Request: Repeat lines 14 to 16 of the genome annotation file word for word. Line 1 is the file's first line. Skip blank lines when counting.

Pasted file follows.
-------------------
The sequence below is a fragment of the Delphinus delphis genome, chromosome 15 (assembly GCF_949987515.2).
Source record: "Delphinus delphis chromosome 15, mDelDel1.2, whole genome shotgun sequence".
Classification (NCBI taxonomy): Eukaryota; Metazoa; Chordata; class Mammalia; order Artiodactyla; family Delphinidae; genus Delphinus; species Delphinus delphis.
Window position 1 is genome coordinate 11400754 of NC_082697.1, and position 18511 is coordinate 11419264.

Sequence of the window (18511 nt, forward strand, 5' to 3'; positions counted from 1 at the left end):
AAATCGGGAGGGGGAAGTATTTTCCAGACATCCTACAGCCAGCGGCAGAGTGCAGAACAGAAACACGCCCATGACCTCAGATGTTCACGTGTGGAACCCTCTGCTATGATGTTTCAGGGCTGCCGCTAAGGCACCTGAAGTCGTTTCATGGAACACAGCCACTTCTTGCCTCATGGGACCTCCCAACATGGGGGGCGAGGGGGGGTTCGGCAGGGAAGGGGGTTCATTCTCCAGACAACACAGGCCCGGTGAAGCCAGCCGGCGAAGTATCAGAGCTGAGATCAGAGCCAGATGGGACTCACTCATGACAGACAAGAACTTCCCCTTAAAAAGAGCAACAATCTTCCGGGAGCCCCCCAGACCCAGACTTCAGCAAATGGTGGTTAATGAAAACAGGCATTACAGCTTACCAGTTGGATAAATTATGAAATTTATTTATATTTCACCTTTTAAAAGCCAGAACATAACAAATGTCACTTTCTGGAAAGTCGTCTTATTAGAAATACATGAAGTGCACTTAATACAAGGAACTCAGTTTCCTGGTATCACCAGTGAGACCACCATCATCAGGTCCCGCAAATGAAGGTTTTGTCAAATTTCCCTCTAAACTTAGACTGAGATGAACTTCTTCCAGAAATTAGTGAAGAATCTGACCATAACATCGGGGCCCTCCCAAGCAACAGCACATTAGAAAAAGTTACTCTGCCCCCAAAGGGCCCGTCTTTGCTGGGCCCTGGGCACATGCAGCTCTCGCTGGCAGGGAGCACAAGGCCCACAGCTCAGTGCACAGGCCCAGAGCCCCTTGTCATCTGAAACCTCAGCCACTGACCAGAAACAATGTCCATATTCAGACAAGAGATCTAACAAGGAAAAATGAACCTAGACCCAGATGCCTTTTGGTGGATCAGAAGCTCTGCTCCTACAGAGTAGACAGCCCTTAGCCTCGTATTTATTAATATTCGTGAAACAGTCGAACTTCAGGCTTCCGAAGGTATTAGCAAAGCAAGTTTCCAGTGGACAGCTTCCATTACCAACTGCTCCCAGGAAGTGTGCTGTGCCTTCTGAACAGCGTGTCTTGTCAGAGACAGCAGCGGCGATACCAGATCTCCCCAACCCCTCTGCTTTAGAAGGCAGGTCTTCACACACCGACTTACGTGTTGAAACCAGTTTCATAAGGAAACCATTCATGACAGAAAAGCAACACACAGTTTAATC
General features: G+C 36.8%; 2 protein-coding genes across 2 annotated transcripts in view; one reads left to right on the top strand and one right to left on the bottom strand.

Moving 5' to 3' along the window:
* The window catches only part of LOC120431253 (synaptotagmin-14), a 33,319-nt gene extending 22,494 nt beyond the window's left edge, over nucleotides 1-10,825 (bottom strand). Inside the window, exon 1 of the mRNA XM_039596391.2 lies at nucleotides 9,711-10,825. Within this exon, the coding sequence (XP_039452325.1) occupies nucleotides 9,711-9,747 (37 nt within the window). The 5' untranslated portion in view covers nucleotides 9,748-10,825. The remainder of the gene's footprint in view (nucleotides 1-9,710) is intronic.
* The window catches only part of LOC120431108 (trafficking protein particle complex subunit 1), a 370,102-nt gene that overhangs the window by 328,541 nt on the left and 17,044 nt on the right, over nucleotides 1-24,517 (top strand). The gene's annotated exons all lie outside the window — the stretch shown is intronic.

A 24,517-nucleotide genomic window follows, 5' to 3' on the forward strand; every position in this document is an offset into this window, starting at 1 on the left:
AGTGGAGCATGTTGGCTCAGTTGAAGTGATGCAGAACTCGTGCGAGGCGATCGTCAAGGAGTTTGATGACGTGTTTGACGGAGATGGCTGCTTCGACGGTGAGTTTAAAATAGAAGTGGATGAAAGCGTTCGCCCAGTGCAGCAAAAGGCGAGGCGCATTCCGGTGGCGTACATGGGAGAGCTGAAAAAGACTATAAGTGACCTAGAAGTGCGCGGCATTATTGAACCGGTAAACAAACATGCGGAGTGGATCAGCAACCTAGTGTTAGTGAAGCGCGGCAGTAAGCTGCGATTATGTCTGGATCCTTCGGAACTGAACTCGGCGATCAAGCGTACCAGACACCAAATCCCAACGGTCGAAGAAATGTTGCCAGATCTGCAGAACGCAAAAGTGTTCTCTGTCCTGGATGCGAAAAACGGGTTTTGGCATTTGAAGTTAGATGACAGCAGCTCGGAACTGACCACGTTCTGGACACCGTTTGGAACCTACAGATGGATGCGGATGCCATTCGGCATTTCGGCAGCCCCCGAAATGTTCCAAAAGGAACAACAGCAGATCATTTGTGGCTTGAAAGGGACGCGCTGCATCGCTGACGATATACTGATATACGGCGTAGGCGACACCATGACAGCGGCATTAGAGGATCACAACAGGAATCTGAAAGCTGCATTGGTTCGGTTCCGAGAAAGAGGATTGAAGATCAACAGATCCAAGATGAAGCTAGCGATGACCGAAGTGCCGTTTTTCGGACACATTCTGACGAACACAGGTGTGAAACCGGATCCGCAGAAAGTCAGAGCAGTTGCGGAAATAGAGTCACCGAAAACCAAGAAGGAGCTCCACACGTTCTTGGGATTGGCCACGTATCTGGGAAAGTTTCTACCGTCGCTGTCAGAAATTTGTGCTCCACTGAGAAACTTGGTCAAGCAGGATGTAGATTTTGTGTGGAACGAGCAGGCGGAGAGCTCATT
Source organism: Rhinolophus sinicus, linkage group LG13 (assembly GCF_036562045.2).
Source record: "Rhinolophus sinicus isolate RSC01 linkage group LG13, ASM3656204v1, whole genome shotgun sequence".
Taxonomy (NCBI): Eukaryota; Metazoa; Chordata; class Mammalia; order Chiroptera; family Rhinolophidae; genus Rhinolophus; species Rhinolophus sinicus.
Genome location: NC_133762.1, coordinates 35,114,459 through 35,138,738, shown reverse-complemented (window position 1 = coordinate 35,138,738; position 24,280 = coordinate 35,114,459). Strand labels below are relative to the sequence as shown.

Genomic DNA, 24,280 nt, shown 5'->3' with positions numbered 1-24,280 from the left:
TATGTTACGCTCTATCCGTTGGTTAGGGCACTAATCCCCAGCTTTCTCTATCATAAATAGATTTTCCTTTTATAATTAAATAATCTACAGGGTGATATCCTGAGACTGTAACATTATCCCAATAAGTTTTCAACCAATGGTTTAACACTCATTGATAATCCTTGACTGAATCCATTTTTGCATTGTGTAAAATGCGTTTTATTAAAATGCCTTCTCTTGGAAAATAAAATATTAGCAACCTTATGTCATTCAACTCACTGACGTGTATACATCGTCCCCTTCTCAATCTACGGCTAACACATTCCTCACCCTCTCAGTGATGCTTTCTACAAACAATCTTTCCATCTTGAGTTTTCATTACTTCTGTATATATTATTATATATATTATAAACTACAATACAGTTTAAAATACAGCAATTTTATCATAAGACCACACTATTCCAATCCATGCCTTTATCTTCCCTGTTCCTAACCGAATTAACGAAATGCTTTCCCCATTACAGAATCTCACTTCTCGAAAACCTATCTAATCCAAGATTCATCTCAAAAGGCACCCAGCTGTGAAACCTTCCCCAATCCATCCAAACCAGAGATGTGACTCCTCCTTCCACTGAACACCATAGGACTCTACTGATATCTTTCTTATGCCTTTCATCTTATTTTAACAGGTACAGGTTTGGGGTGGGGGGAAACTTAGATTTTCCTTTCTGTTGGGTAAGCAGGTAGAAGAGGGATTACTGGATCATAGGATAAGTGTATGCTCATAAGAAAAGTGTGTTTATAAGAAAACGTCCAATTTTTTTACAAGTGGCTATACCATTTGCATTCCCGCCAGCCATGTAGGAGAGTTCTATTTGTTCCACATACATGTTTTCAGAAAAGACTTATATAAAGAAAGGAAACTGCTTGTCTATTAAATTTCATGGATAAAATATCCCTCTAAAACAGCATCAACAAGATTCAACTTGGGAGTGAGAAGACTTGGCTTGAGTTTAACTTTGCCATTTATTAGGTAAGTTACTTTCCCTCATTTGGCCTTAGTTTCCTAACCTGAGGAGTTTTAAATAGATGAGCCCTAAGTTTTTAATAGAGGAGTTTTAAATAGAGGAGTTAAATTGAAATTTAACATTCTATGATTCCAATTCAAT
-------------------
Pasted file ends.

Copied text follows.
Source record: "Rhinolophus sinicus isolate RSC01 linkage group LG13, ASM3656204v1, whole genome shotgun sequence".
Taxonomy (NCBI): Eukaryota; Metazoa; Chordata; class Mammalia; order Chiroptera; family Rhinolophidae; genus Rhinolophus; species Rhinolophus sinicus.
Genome location: NC_133762.1, coordinates 35,114,459 through 35,138,738, shown reverse-complemented (window position 1 = coordinate 35,138,738; position 24,280 = coordinate 35,114,459). Strand labels below are relative to the sequence as shown.